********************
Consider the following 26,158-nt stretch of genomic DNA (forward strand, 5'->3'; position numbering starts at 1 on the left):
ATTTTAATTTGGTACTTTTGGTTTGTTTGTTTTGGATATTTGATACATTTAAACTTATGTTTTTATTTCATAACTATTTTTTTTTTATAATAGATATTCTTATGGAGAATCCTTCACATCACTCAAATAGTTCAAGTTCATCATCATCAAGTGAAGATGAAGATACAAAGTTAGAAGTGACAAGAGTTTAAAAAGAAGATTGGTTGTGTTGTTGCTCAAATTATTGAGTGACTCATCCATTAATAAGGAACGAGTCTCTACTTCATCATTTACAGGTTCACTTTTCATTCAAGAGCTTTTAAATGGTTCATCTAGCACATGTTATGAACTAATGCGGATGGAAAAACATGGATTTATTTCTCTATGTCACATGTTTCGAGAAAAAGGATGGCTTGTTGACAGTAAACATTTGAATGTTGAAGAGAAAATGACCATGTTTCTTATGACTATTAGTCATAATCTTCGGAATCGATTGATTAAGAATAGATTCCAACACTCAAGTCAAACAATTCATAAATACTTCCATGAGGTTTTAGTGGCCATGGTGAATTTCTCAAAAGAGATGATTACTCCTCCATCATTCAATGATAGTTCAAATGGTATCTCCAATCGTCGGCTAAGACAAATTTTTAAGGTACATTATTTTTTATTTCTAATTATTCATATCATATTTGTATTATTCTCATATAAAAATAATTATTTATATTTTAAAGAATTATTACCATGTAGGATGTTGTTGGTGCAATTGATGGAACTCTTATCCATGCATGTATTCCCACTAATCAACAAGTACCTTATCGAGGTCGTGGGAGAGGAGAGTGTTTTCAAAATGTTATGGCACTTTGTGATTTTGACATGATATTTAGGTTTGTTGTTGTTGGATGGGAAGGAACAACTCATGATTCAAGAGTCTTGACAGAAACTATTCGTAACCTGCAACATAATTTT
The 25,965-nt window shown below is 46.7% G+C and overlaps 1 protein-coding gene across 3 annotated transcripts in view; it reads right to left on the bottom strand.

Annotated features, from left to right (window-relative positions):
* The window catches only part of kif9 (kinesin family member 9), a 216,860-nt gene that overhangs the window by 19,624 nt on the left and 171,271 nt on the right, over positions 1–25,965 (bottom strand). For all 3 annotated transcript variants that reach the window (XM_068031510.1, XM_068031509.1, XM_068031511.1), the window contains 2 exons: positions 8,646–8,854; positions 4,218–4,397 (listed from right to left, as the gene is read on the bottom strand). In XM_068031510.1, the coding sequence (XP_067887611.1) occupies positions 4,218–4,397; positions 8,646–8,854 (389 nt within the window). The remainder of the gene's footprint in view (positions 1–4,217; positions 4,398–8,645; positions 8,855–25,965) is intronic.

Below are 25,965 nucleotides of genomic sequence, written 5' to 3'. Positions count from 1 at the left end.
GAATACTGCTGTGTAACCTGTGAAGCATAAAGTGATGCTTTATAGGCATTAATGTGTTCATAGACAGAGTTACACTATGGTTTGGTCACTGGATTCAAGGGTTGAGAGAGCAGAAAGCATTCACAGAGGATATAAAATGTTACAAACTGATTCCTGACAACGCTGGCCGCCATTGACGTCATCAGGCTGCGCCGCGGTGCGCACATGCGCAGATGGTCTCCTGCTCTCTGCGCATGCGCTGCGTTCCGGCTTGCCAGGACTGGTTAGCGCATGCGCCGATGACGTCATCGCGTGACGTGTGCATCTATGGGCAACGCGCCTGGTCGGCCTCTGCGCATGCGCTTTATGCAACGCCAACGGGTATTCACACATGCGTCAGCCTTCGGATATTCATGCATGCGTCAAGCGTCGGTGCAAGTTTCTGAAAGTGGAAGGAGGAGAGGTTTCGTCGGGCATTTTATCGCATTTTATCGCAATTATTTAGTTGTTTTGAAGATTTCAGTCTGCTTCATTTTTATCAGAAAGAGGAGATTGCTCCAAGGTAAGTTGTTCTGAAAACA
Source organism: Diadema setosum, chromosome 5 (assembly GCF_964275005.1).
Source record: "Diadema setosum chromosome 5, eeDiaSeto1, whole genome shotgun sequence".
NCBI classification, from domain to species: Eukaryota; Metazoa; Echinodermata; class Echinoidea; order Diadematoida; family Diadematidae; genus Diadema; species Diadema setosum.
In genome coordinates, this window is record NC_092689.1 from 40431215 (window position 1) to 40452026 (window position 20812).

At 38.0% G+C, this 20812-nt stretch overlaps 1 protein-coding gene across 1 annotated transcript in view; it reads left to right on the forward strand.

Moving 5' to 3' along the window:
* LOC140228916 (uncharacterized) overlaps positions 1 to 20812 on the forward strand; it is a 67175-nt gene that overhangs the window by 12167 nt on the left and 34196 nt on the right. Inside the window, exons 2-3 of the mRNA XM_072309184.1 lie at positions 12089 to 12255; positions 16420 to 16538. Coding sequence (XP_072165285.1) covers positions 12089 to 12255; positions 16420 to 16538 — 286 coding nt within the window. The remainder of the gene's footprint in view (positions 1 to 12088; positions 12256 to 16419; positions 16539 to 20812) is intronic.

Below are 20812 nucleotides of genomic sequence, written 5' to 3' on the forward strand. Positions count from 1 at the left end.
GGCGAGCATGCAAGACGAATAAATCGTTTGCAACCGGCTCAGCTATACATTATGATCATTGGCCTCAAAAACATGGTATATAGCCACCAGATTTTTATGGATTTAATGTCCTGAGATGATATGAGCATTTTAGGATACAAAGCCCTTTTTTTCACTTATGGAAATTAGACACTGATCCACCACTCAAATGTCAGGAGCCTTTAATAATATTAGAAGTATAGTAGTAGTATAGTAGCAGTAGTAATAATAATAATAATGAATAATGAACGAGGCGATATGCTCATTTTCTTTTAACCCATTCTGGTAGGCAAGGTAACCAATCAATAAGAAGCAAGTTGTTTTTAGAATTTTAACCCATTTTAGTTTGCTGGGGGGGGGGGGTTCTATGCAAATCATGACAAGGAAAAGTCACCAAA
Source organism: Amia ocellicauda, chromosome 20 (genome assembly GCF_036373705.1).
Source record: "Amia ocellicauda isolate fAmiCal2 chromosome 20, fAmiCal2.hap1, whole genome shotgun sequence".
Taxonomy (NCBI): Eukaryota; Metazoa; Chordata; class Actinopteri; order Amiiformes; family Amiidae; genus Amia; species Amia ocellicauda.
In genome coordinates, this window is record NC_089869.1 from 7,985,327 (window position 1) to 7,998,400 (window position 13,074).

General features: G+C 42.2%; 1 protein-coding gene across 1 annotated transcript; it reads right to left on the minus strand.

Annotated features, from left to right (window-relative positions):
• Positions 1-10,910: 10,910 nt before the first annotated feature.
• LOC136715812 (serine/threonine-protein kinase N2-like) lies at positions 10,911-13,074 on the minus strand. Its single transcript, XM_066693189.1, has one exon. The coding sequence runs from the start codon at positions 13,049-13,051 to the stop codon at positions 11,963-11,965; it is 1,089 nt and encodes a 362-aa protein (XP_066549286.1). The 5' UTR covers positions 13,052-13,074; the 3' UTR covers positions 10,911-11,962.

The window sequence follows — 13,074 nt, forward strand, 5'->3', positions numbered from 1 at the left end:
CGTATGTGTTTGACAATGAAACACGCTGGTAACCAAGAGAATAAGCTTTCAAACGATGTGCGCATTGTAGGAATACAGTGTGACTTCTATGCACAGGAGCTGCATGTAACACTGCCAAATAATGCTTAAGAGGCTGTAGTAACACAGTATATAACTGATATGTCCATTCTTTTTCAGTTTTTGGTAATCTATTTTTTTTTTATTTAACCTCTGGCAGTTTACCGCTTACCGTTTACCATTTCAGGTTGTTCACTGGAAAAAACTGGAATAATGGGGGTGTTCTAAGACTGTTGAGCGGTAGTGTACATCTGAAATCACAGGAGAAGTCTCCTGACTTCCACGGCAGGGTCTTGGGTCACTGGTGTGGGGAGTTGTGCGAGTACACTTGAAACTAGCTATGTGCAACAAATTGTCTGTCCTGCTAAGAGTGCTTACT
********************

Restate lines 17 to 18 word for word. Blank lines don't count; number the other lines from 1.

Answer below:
Source organism: Amia ocellicauda, chromosome 20 (genome assembly GCF_036373705.1).
Source record: "Amia ocellicauda isolate fAmiCal2 chromosome 20, fAmiCal2.hap1, whole genome shotgun sequence".